What I learned as a hairdresser in a war zone
- WYZA Life
I don’t think my life is much different from anyone else’s, except that I decided to be a hairdresser in a war zone.
When I first arrived in Kabul, I felt like I had been transported to biblical times – only most of the people had guns and I only had my scissors. It wasn't until I spent time in Afghanistan that I learned how powerful my trade of hairdressing was. The minute I pulled out my scissors and cape, I felt like the most popular kid in class – everyone wanted a haircut or colour.
People like to think that because women are covered, they are plain – no makeup and hair undone. Let me tell you – that is the opposite of the truth. I have always gone that extra mile with my own hair and makeup, but these women made me look like a Plain Jane.
One lady told me how she drove 12 hours over the Khyber Pass to Pakistan – dodging the Taliban the entire way – just to get foils and a good haircut. The Taliban had forced the salons to close and a few had gone underground. I was stunned at the risk these women took just so they could have their hair done for a wedding party – a custom that had always been a strong part of the culture but was now against the law.
It was when I walked into that first salon that I knew there was no turning back. I was going to do something for my sister hairdressers. I realised that hairdressing was a fantastic portable skill, one that was perfect for Afghanistan, and one that could give women choices and a way to feed their family.
This was a skill that could be done in or out of the home, and it would be a sanctuary for women only. No man could control – or even step foot into – the salon. It would be such an empowering place for the women to be free.
Opening the Kabul Beauty School was one of the most rewarding but difficult things I have done in my life. In the beginning, when I was working with so many young Afghan women at the school, I felt so overwhelmed by the traumas that each of these girls had endured for so many years. But on the other hand, I saw the strength and power that each of these young women seemed to have been born with.
I was horrified when I heard about arranged marriages at the age of twelve, how so many had to flee their homes for years due to the Taliban, and about those who had to stop going to school in fourth grade because of war. I was amazed at the core strength of these women.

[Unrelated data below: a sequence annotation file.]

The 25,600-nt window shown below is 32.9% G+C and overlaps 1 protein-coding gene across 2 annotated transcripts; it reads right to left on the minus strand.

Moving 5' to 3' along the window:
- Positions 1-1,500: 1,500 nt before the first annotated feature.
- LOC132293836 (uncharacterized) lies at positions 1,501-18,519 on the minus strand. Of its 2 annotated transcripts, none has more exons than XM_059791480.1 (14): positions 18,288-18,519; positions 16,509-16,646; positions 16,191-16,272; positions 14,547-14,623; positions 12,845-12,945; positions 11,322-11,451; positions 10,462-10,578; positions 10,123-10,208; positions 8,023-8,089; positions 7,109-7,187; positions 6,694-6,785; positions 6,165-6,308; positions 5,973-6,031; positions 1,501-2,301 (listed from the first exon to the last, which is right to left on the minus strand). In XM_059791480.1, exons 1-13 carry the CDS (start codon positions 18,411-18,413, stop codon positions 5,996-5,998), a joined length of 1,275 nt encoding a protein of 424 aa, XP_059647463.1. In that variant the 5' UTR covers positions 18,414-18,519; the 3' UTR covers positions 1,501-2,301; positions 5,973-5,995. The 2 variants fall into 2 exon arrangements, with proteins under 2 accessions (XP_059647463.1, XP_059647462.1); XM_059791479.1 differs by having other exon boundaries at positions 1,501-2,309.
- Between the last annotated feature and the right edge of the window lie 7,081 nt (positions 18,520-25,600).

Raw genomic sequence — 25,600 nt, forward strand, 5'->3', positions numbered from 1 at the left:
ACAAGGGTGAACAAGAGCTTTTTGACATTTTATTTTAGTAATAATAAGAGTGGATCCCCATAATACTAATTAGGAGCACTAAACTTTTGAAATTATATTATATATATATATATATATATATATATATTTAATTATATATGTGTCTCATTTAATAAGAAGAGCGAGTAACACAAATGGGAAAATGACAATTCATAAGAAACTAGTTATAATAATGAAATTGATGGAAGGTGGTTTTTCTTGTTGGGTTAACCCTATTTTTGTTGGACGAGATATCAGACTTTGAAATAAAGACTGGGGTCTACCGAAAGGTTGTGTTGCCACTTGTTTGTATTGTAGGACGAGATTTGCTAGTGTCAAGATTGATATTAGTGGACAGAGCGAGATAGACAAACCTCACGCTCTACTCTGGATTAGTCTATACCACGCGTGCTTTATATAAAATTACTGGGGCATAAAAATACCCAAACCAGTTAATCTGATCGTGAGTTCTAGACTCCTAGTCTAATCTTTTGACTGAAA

I never had the intention of being a writer, but I always wrote. I kept daily notes and journals so that my head could purge some of the information it was gathering each day. Often, I felt that I was on overload, I was out of my comfort zone, I was out of my element, and each day, I was listening to a new and difficult story that one of the girls needed to share.
Rodriguez has become an international bestseller with her book 'The Little Coffee Shop of Kabul', and has a new novel out, which is set in Zanzibar
The more I wrote, the more I began to understand that these women didn't need my pity, that we really are all the same. Like them, I am a woman, I am a mother, and I am a daughter. When I realised that, it all came together and the fun began. When I stopped looking at them as poor, tragic Afghan women, and instead as women who had gone through lots of stuff and who now wanted to move forward – just like most of us – everything changed.
I decided I wanted the world to see these beautiful women as I did. I wanted them to be more than a news clip or a sound bite. I wanted the world to see them through my eyes.
Afghanistan is a complicated place, and so when I left, I felt shattered. I had really thought that I would spend the rest of my life in Kabul; I never saw myself moving back to the United States. I missed the girls and my old life so badly, and spent the next few years grieving the loss of my Afghan family.
Because I didn't want to let go of Afghanistan, the only way I could keep it close was to keep writing about it. I told my agent that I really wanted to write another book, but this time I wanted to write fiction. I wanted to write happy endings. I figured if you put it in writing, just maybe it will happen in real life. Also, I had to prove to my kids that I wasn't a one-hit wonder.
I have learned so much about myself while writing my five books. I’ve learned that I am a storyteller first and a writer second. I love the process of developing a book. I love how the characters come alive and become your best friends, and how some turn into people you never want to see again.
Writing is my best therapy, it is my best friend, it is a true companion.
Deborah Rodriguez’s new book, The Zanzibar Wife is available now (Penguin Random House, RRP $32.99).
Have you read any of Deborah Rodriguez's books?